Ever since three-quarters of The Beatles decided to take five and let a string quartet back Paul McCartney on “Yesterday,” rock bands have felt the urge to marry some of their more earnest sentiments to instrumentation more typical of classical music. Many artists who go this route do so clumsily, losing their identity in the process of trying on this musical formal wear.
R.E.M. managed to avoid these pitfalls on “Nightswimming.” The song, featured on their wonderful 1992 album Automatic For The People, is hauntingly pretty and yet still contains the air of intriguing mystery so closely associated with the band. The song features only Mike Mills on piano, Michael Stipe on vocals and orchestral instruments arranged by Led Zeppelin’s John Paul Jones. (Jones knew this territory well; his mellotron work on Zep’s “The Rain Song” added classical overtones to one of the band’s first ballads.)
R.E.M. guitarist Peter Buck wasn’t needed on the track, but he recalled the song’s creation in the liner notes to the 2003 compilation In Time. “Being competitive bastards that we are, Mike and I started auditioning chord changes and tunes for Michael,” he said. “Mike had a piano instrumental that he played to Michael. He listened once, nodded his head to hear it again, and on the second pass he sang the lyrics. It was ‘Nightswimming,’ exactly like the record we would record a year later. I was standing in the corner dumbfounded.”
The song’s circular structure, which never resolves into anything like a chorus, evokes the feeling of being trapped in a sweet memory, jibing well with Stipe’s improvisational lyrics. Spurred by a photo on the dashboard of the vehicle he’s driving, the narrator remembers youthful evenings spent near the water, swimming in it, musing on it, watching the moon reflect off it.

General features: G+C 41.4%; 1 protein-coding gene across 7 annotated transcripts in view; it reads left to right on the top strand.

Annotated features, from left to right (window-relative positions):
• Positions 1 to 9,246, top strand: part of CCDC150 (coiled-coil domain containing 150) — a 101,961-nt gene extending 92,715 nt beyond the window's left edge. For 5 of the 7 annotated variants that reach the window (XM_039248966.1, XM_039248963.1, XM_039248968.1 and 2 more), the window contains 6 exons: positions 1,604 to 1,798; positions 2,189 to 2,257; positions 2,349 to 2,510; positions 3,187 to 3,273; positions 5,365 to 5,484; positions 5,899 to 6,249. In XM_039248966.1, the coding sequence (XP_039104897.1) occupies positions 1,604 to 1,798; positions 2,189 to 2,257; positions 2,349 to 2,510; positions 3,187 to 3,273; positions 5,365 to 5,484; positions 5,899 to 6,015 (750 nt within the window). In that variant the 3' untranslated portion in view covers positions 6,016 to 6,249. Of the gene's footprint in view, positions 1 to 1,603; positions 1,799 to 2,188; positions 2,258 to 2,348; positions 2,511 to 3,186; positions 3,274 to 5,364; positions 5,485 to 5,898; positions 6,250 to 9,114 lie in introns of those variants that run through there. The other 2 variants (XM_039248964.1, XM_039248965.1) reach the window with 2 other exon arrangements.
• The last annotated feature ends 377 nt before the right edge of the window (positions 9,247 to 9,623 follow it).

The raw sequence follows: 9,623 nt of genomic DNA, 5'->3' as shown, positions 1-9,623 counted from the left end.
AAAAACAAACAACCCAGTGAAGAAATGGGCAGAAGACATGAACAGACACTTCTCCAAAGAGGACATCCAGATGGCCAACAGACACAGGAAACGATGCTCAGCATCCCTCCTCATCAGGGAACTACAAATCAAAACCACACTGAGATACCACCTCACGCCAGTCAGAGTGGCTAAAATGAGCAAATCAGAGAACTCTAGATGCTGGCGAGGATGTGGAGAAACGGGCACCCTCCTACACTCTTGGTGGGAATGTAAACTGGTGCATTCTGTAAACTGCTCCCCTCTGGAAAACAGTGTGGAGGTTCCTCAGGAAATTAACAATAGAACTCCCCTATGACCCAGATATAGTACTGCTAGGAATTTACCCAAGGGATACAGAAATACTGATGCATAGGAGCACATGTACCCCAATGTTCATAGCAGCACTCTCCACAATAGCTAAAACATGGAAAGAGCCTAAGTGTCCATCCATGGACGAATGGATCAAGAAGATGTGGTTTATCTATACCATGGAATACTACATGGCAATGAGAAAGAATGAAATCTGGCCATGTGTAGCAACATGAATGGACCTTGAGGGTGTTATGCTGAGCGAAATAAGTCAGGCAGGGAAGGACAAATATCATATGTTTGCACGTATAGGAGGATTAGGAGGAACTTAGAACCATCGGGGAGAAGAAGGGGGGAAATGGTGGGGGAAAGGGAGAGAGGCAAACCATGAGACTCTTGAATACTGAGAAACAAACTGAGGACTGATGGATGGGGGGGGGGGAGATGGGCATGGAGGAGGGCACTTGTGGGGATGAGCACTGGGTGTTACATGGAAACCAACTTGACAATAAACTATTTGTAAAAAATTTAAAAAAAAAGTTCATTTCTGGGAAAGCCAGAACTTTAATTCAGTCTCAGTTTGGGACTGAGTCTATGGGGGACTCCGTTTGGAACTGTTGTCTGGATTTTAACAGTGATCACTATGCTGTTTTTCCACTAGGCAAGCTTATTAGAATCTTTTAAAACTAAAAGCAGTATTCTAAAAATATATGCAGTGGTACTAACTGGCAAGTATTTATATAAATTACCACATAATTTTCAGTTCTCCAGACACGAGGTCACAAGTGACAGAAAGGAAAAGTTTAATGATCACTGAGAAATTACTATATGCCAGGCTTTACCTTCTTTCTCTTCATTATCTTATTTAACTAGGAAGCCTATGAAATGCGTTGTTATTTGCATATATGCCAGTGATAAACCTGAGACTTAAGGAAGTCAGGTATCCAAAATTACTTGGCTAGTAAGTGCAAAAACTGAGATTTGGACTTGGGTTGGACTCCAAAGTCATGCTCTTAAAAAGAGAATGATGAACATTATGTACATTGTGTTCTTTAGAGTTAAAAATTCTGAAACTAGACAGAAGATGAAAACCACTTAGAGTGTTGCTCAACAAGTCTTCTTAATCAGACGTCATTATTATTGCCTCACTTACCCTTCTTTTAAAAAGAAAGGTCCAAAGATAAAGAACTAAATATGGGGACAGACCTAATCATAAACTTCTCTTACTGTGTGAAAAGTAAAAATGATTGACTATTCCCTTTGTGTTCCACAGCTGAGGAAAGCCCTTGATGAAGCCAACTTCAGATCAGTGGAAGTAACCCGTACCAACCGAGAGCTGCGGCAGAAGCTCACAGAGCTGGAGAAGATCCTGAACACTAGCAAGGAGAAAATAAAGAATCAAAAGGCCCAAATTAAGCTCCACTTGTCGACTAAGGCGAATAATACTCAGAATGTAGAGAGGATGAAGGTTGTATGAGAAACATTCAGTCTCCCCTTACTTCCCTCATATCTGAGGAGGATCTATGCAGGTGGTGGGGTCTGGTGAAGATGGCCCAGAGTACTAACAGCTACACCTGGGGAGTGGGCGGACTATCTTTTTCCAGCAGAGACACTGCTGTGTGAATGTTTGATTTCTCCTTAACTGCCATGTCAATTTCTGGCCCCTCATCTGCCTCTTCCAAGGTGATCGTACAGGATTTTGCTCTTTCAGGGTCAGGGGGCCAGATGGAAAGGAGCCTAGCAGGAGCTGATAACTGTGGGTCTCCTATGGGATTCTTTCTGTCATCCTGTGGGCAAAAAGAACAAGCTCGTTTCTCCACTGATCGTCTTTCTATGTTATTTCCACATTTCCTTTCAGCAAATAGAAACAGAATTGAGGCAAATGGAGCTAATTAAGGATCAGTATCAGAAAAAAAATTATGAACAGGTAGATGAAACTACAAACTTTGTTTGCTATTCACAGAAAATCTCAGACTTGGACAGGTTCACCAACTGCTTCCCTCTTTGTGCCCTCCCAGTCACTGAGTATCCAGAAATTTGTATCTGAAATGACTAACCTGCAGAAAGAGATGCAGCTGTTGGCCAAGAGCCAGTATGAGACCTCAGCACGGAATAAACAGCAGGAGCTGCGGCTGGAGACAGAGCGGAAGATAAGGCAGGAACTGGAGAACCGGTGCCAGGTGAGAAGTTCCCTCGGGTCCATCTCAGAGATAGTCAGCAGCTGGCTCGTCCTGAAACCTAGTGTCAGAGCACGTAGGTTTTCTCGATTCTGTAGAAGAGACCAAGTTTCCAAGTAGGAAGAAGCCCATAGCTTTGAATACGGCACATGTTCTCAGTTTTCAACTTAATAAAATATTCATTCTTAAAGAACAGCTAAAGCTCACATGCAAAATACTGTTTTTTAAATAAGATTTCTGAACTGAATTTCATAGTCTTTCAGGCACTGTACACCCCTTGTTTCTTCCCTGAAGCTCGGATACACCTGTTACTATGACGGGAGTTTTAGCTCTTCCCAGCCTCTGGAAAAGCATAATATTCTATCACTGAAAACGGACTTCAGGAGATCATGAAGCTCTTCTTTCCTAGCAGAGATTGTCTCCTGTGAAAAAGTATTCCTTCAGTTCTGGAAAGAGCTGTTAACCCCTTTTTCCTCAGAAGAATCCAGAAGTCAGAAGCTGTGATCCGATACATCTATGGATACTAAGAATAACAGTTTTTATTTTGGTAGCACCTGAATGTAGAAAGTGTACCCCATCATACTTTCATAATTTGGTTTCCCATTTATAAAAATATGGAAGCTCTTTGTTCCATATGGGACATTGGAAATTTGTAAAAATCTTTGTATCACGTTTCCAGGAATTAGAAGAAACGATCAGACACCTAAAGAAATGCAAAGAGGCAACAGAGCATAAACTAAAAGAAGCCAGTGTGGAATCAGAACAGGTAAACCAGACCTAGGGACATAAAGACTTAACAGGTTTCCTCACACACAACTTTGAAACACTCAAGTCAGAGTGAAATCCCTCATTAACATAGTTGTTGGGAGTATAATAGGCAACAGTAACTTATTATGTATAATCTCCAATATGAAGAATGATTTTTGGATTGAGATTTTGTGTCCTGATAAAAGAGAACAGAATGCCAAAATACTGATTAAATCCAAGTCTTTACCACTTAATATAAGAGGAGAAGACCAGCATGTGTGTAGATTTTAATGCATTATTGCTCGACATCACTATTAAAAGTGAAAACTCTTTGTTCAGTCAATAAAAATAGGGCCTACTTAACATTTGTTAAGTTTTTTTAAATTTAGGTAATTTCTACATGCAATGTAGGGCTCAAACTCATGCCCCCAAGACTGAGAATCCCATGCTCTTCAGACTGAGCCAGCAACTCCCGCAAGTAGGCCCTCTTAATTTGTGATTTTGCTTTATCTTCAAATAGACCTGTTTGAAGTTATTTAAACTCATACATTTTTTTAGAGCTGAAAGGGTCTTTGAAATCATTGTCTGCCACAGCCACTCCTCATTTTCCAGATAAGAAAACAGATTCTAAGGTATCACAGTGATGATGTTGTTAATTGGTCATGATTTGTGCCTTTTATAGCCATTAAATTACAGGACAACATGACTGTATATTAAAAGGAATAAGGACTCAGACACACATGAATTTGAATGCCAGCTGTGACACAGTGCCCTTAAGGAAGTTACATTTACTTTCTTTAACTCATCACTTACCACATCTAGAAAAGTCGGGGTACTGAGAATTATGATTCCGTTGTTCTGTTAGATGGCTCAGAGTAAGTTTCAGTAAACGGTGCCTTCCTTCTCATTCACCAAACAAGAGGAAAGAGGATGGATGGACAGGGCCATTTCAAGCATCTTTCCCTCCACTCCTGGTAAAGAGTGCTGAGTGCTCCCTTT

Stipe’s stream of consciousness produces some revealing memories. “The fear of getting caught,” he sings. “Of recklessness and water/ They cannot see me naked.” These invigorating moments are contrasted with the routine of his current life: “These things, they go away/ Replaced by everyday.”
Inevitably, the memories widen in scope to reveal a companion with him by the water and his complicated feelings for that person. “You I thought I knew you,” he sings. “You I cannot judge.” The song beautifully sustains a kind of wistful nether region between nostalgia and regret, becoming the aural equivalent of a nighttime drive spent pondering a time gone but not forgotten: “The photograph reflects, every streetlight a reminder.”
Stipe, in keeping with his reputation, has at times been evasive about the song’s meaning, even claiming once that it was about a night watchman who threatened to sue if he was immortalized in song, hence the title change to “Nightswimming.” He came somewhat clean about the song’s impetus when he wrote about it in the liner notes to the 2011 band retrospective Part Lies, Part Heart, Part Truth, Part Garbage 1982-2011. “There’s a fairly autobiographical narrative to this one, and the part about the windshield really happened,” he recalled.
Combining those potent recollections with Mills’ ingratiating roundabout of a tune and Jones’ sympathetic strings makes for a rock ballad impossible to resist. “Nightswimming” is R.E.M. at its most musically accessible, but Stipe makes sure the song’s lyrical waters still run deep.